In Jamaica, final year medical students have to apply for internship months before completing final exams. Internship starts only a few weeks after final exams are completed and results are given.
Many medical students have in their minds from the start of clinical years, where they can see themselves doing internship. The only issue is that the medical student experience and the intern experience are well… two vastly different experiences.
One of the best ways to make this decision is to rotate through as many hospitals as you can, of course, hospitals such as Annotto Bay don’t accept students (to my knowledge) but do accept interns. Along with going to the hospitals themselves, another must do is simply asking around.
Ask other Juniour doctors what their experience was like- this is not a question for consultants and SRs! In fact, I think the best persons to ask are current interns or persons who just completed internship… sometimes after a while I think we may misrepresent the actual hardships and struggles of internship with our nostalgia- just my personal opinion though… lol
Here are some things I think should be considered when making this decision and questions that should be asked.
Look at your overall life
Internship usually only lasts 12 months, but it becomes an important decision to make. Often times, persons who start internship in one hospital or region tend to stay in that hospital or region throughout their career. This shouldn’t be daunting because I think it’s often by choice.
When I say look at your overall life, I mean exactly that. Consider your expenses, your family life, whether you want to move back home or stay somewhere else. What is the cost of living and so on. Persons who may be more focused on earning and keeping cost of living low will benefit from going to more rural locations- but this comes with added workload and limited resources and facilities. Maybe you want to move back home and live with your parents, so apply to a hospital closer to them. These are all considerations.
Now, there is no way to go around it, the workload at some hospitals is more than at others, but that’s not the only consideration. Some hospitals or departments have expectations of attendance, whether it is 6 or 7 days of the week and unfortunately, some of those days are unpaid. (That is a tragedy and a discussion for another day- we press on). Knowing these realities, you have to ask yourself an honest question… how much work am I willing to do (and sometimes for free).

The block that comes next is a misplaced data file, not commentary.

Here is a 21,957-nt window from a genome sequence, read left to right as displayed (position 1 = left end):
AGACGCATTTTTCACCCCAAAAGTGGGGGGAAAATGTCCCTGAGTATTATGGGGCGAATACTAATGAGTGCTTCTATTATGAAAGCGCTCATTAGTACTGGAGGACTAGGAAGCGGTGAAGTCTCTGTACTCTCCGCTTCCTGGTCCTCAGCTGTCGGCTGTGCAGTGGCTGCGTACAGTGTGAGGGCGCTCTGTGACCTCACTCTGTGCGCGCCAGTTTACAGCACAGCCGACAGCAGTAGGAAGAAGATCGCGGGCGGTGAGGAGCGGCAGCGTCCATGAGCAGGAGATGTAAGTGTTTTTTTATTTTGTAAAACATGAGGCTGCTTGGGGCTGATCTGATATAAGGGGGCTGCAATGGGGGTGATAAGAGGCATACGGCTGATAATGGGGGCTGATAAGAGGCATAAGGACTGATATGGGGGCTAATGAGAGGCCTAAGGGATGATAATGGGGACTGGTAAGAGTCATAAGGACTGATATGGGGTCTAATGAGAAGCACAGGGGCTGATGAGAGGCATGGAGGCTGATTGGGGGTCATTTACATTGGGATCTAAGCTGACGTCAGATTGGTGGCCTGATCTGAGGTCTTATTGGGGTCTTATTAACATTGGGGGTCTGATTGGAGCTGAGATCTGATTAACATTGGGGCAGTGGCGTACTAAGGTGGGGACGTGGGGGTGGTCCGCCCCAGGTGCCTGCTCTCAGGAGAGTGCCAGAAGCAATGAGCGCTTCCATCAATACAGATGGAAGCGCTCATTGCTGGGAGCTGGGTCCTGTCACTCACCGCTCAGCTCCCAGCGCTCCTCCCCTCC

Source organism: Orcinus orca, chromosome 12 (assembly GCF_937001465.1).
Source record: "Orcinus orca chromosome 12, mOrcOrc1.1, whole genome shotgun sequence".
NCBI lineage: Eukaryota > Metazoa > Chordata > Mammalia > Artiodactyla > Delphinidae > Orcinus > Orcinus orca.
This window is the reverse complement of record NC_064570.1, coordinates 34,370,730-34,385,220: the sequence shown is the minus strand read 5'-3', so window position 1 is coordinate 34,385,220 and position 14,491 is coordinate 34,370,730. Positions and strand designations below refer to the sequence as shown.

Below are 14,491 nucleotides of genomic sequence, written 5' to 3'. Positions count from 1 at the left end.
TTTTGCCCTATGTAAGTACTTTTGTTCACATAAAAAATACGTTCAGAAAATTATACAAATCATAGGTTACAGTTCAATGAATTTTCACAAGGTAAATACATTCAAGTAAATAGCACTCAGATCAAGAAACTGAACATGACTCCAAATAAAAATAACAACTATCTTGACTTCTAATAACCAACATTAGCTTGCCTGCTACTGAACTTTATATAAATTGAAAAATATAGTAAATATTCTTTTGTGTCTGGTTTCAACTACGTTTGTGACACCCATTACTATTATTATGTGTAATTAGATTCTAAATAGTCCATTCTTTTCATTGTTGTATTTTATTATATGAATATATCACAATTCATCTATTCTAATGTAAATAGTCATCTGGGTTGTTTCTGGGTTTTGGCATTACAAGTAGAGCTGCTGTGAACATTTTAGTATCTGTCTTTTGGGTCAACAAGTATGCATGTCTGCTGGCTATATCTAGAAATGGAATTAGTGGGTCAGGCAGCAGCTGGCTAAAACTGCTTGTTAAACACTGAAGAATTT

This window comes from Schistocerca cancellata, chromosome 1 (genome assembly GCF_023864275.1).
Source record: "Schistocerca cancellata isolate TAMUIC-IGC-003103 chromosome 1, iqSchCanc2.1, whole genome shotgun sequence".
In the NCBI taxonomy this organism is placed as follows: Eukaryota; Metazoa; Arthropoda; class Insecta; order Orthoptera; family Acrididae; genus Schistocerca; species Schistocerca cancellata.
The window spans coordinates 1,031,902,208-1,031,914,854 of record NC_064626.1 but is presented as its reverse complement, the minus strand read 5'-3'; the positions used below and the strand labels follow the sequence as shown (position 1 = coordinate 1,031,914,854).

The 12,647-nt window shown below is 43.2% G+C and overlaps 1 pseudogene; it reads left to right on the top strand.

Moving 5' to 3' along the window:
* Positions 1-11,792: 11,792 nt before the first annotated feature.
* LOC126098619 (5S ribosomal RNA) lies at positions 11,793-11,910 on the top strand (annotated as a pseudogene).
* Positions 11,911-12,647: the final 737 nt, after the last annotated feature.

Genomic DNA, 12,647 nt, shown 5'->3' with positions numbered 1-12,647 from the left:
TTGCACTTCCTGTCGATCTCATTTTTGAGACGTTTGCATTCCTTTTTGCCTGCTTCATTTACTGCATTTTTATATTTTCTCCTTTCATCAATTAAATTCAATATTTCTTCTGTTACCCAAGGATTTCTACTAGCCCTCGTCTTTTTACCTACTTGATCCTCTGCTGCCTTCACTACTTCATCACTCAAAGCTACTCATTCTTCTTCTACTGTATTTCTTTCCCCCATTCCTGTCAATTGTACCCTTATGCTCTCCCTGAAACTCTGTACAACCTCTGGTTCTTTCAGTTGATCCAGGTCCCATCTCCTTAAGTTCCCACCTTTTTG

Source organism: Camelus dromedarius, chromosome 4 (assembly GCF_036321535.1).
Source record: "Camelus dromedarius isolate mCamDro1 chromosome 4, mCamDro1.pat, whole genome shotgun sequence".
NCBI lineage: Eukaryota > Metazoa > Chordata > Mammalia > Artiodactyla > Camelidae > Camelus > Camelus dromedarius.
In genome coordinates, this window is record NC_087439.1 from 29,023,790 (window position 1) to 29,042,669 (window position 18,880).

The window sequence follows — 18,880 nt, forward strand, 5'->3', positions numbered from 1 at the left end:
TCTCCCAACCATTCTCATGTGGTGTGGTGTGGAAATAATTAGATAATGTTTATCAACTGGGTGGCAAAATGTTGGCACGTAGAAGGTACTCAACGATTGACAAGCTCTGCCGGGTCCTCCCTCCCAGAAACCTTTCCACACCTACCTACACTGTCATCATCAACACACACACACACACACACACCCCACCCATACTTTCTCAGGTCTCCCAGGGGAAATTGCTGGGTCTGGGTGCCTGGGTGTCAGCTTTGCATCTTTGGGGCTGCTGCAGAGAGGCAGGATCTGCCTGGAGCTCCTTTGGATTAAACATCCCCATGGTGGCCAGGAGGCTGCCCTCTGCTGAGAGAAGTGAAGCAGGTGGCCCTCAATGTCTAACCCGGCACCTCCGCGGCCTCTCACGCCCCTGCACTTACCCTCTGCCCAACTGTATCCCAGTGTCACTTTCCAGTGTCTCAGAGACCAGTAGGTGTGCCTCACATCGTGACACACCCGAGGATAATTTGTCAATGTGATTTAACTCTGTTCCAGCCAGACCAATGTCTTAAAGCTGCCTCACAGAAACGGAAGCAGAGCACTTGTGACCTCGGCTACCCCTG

The reasons for the workload are varied, it can be attributed to patient load, hospital size, limited number of staff or a mixture of both. Increase workload does sometimes result in increased experience, practical skills and if you can find the time to read, book knowledge. However, you’re at an even higher risk of burnout, exhaustion and just overall feeling completely miserable. The saying “it’s just 12 months” has been the mantra that has kept several interns going!
The Overall Experience
What do you want to get from internship? This is something only you can answer. If you know what you want to specialise in its always best to go somewhere where you can get experience in that speciality but also make an impression with the consultants within that profession so you can get solid recommendations when the time comes.
Do you want a well rounded experience with teaching and practical experience, you might want to stick to hospitals that are teaching hospitals, but still have interns do a lot of practical work too. Usually this means avoiding places like UHWI who have so many residents that gaining practical skills will take a lot of effort and being deliberate on your part… maybe even a little pushy.
There are so many considerations with this one, some hospitals allow interns to rotate outside of the primary 4 rotations and that oftentimes is a valuable experience for those who want to explore subspecialties before becoming Senior House Officers.
No matter where you go, internship is going to be a difficult and challenging time. For many of us, it felt like a hazing process and there is really no way to sugarcoat this. You’re oftentimes thrown into the deep end and expected to swim. Even with all this, internship can be a time of learning, honing skills, creating friendships and forging a path towards becoming the physician you want to become.
If there are any other considerations you made I would love to know! I hope this helps!